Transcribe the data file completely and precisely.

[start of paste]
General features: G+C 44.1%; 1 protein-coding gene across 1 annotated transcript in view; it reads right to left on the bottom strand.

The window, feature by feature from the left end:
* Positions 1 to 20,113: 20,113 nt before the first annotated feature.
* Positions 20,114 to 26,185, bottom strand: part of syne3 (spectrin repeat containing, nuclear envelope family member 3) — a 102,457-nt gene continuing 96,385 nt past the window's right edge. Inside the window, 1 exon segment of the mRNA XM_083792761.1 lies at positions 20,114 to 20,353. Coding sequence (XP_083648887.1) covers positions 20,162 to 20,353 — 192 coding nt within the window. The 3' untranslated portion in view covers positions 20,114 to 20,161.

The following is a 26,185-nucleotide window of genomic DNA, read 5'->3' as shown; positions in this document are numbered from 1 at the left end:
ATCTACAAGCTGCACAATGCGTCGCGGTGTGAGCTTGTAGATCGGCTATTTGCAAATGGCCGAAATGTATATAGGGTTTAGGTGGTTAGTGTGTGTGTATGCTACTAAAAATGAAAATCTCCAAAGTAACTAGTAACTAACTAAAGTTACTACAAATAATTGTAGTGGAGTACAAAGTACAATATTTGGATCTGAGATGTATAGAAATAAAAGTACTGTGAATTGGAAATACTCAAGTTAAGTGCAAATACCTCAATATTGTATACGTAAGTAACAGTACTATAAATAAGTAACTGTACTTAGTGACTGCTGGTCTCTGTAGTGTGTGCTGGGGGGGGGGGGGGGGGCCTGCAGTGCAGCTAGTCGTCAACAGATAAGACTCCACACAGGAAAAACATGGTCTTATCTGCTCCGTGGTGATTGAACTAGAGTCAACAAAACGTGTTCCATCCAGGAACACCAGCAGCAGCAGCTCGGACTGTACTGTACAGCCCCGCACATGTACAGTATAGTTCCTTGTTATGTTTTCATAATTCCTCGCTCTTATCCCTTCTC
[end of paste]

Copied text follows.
General features: G+C 44.1%; 1 protein-coding gene across 1 annotated transcript in view; it reads right to left on the bottom strand.

The window, feature by feature from the left end:
* Positions 1 to 20,113: 20,113 nt before the first annotated feature.
* Positions 20,114 to 26,185, bottom strand: part of syne3 (spectrin repeat containing, nuclear envelope family member 3) — a 102,457-nt gene continuing 96,385 nt past the window's right edge. Inside the window, 1 exon segment of the mRNA XM_083792761.1 lies at positions 20,114 to 20,353. Coding sequence (XP_083648887.1) covers positions 20,162 to 20,353 — 192 coding nt within the window. The 3' untranslated portion in view covers positions 20,114 to 20,161.

The following is a 26,185-nucleotide window of genomic DNA, read 5'->3' as shown; positions in this document are numbered from 1 at the left end:
ATCTACAAGCTGCACAATGCGTCGCGGTGTGAGCTTGTAGATCGGCTATTTGCAAATGGCCGAAATGTATATAGGGTTTAGGTGGTTAGTGTGTGTGTATGCTACTAAAAATGAAAATCTCCAAAGTAACTAGTAACTAACTAAAGTTACTACAAATAATTGTAGTGGAGTACAAAGTACAATATTTGGATCTGAGATGTATAGAAATAAAAGTACTGTGAATTGGAAATACTCAAGTTAAGTGCAAATACCTCAATATTGTATACGTAAGTAACAGTACTATAAATAAGTAACTGTACTTAGTGACTGCTGGTCTCTGTAGTGTGTGCTGGGGGGGGGGGGGGGGGCCTGCAGTGCAGCTAGTCGTCAACAGATAAGACTCCACACAGGAAAAACATGGTCTTATCTGCTCCGTGGTGATTGAACTAGAGTCAACAAAACGTGTTCCATCCAGGAACACCAGCAGCAGCAGCTCGGACTGTACTGTACAGCCCCGCACATGTACAGTATAGTTCCTTGTTATGTTTTCATAATTCCTCGCTCTTATCCCTTCTC